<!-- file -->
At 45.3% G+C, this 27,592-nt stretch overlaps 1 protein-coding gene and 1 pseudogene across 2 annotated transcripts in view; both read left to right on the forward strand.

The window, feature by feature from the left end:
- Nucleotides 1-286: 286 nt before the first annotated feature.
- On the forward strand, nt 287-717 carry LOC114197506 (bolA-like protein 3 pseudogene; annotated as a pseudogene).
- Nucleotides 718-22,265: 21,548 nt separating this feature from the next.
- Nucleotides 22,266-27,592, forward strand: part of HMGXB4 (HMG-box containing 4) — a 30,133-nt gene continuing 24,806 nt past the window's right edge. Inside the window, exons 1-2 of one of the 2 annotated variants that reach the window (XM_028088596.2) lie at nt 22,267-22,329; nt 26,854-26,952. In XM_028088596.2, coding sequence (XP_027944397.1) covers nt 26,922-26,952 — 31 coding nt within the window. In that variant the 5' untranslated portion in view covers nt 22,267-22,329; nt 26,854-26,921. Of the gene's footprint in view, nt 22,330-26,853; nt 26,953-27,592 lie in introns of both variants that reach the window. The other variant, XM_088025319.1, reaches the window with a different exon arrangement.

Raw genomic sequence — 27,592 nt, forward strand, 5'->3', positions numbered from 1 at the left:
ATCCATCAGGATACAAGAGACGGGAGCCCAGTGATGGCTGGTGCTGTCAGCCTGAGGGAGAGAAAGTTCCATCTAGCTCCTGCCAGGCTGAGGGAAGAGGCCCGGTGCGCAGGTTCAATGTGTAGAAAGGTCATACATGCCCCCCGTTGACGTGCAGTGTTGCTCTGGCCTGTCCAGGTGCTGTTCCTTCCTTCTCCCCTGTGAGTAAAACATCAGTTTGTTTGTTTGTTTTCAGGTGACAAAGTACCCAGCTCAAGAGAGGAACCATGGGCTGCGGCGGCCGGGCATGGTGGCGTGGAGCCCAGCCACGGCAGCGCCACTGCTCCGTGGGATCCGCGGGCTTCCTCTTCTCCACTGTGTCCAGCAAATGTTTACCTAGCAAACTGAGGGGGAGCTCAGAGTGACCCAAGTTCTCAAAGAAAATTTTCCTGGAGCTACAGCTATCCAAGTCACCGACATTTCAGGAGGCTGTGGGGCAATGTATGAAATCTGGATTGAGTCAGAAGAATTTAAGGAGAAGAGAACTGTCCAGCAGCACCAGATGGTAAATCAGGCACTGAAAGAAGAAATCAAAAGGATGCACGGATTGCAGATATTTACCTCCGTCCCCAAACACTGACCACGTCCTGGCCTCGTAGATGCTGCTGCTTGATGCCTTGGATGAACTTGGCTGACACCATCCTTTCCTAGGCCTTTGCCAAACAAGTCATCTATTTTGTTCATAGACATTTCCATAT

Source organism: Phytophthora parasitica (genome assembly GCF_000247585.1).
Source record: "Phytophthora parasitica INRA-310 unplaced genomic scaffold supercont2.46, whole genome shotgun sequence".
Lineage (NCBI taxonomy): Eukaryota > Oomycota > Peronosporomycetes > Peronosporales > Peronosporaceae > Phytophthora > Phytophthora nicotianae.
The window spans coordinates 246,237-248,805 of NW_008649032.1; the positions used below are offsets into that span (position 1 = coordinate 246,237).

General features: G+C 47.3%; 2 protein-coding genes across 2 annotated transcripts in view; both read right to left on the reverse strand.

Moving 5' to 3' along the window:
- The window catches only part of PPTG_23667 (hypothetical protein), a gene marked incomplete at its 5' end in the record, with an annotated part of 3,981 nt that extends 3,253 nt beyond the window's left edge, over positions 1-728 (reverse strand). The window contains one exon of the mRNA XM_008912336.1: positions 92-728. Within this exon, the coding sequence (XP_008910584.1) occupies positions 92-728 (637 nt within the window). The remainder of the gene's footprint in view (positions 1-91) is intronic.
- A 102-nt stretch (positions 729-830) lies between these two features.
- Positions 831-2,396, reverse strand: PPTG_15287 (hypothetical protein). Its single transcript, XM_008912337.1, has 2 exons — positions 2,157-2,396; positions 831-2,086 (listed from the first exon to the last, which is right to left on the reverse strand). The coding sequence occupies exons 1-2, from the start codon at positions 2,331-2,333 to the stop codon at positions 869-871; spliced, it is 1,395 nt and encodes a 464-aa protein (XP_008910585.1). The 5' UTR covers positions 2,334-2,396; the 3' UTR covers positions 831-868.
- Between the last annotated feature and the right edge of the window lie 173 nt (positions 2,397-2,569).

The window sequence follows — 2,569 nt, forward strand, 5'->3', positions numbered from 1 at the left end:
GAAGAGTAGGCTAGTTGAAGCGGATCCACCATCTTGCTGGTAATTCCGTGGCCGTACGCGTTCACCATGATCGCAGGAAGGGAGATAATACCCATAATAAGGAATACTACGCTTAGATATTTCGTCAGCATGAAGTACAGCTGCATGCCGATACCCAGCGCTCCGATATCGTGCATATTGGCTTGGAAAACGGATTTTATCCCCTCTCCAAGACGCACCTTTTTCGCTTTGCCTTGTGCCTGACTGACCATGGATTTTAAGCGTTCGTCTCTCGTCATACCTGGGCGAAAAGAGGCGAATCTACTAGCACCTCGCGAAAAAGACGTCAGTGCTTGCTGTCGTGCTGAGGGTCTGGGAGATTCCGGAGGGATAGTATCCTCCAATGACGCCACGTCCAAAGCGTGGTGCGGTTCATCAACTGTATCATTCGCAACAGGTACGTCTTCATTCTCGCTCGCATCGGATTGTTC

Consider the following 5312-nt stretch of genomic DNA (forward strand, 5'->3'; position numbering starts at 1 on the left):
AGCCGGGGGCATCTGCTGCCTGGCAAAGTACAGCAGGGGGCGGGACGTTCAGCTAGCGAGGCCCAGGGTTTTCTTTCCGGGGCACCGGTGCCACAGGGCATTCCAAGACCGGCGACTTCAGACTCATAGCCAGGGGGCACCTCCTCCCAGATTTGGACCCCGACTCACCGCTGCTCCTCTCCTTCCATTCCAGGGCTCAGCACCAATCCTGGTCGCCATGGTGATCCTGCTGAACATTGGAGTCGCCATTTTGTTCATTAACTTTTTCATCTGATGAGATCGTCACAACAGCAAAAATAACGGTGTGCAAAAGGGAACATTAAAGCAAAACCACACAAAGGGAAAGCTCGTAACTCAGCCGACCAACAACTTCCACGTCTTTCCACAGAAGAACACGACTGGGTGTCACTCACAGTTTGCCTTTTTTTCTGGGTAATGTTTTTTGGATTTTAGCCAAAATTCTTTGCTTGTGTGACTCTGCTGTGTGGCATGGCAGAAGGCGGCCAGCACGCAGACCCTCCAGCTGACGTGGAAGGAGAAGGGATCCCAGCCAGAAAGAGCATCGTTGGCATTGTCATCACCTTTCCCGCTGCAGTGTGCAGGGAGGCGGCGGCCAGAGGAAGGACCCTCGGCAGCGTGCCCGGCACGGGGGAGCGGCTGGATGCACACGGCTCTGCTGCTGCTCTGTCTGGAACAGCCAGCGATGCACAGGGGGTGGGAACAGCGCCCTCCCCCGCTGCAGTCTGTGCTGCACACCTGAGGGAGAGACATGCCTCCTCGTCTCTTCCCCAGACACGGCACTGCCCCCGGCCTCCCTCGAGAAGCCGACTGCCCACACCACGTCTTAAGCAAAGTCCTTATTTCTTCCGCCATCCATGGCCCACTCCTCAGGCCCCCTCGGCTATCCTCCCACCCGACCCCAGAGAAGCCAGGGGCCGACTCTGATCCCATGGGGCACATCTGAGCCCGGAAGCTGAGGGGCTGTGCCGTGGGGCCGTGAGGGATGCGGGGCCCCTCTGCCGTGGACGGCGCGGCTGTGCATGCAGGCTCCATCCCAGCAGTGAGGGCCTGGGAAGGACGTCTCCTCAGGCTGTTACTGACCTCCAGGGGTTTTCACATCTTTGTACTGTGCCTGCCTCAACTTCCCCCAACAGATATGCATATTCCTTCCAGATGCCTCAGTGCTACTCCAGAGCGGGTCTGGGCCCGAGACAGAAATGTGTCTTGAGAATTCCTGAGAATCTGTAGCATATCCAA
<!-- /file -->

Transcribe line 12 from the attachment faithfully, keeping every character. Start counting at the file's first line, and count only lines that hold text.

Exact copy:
The window spans coordinates 246,237-248,805 of NW_008649032.1; the positions used below are offsets into that span (position 1 = coordinate 246,237).